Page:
Breath Of The Wild” is a brilliant game and an amazing installment in the “Zelda” franchise. The latest title trades the typical series format for an open-world game with a loose narrative. Here, you still play as Link who must journey across the world and help Princess Zelda defeat Ganon. Unlike most open world games, “Breath of the Wild” lacks a surprising amount of bugs and contains some cool in-game physics. Even so, it isn’t a perfect game and had its fair share of flaws. Let’s take a look back at this Zelda entry and tackle its weak points.

Blood Moons

The open world is vast, with many wildlife and enemies prowling the area. However, as you progress, you’ll eventually run out of enemies to kill if you backtrack to certain areas. Nintendo was aware of this problem, so they decided to add the Blood Moon mechanic wherein defeated enemies would respawn. It’s a pretty brilliant idea and the Blood Moon fits with the overall lore. However, one issue with this mechanic is that it would constantly appear after a few in-game days, not to mention that it would also rise during inopportune times.

Gyro Puzzles

With the rise of modern technology, motion controls have become quite popular lately in some games. Since both the Wii U and Nintendo Switch had a gyroscope built into it, Nintendo decided to include some gyro puzzles in shrines.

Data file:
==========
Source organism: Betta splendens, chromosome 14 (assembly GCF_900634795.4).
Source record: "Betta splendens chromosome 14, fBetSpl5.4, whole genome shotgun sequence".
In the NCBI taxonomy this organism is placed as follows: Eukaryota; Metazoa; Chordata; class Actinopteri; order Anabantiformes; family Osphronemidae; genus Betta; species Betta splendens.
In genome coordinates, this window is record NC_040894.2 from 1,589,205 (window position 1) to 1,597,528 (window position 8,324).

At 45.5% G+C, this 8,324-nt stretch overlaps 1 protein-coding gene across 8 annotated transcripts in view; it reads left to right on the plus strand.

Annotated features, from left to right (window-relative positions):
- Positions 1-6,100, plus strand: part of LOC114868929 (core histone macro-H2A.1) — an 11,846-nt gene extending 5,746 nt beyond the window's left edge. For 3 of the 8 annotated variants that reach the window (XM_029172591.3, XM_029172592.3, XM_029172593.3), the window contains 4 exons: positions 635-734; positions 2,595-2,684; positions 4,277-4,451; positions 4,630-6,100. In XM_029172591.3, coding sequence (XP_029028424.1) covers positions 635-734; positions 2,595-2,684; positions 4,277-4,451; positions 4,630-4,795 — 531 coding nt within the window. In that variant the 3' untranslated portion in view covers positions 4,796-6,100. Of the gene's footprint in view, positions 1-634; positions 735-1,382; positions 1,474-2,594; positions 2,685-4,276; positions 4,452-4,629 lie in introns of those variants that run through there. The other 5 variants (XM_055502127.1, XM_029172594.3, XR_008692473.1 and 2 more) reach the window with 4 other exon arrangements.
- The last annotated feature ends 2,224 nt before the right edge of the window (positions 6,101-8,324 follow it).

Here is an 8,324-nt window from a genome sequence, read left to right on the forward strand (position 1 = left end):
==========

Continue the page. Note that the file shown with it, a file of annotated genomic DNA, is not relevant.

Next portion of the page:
While they might have tried to go for something creative, most of the gyro puzzles were downright horrible as they were clunky, illogical, and difficult to control. These puzzles required a lot of time to finish, and would sometimes even require solutions that that didn’t make sense. If anything, “Breath of the Wild” would have been much better if Nintendo decided it ditch this idea completely and fill in the gaps with more combat or exploration shrines instead.

Gerudo Stealth Mission

Possibly the most annoying part of the game, this certain segment will delve into some light spoilers. If you decide to travel to Gerudo, you’ll need to invade a certain area that’s teeming with enemies. If you’re spotted, it’s an automatic loss. The same thing applies if you hit the enemy, so there’s no combat here.

Basically, this was an instant-fail stealth mini-game that makes no sense as you should have the chance to fight back. Not to mention that there were no checkpoints and you’d have to start all over again if you managed to almost reach the end of the segment. There’s no denying the brilliance behind “Breath of the Wild,” but it’s evident enough that every game has its own flaws.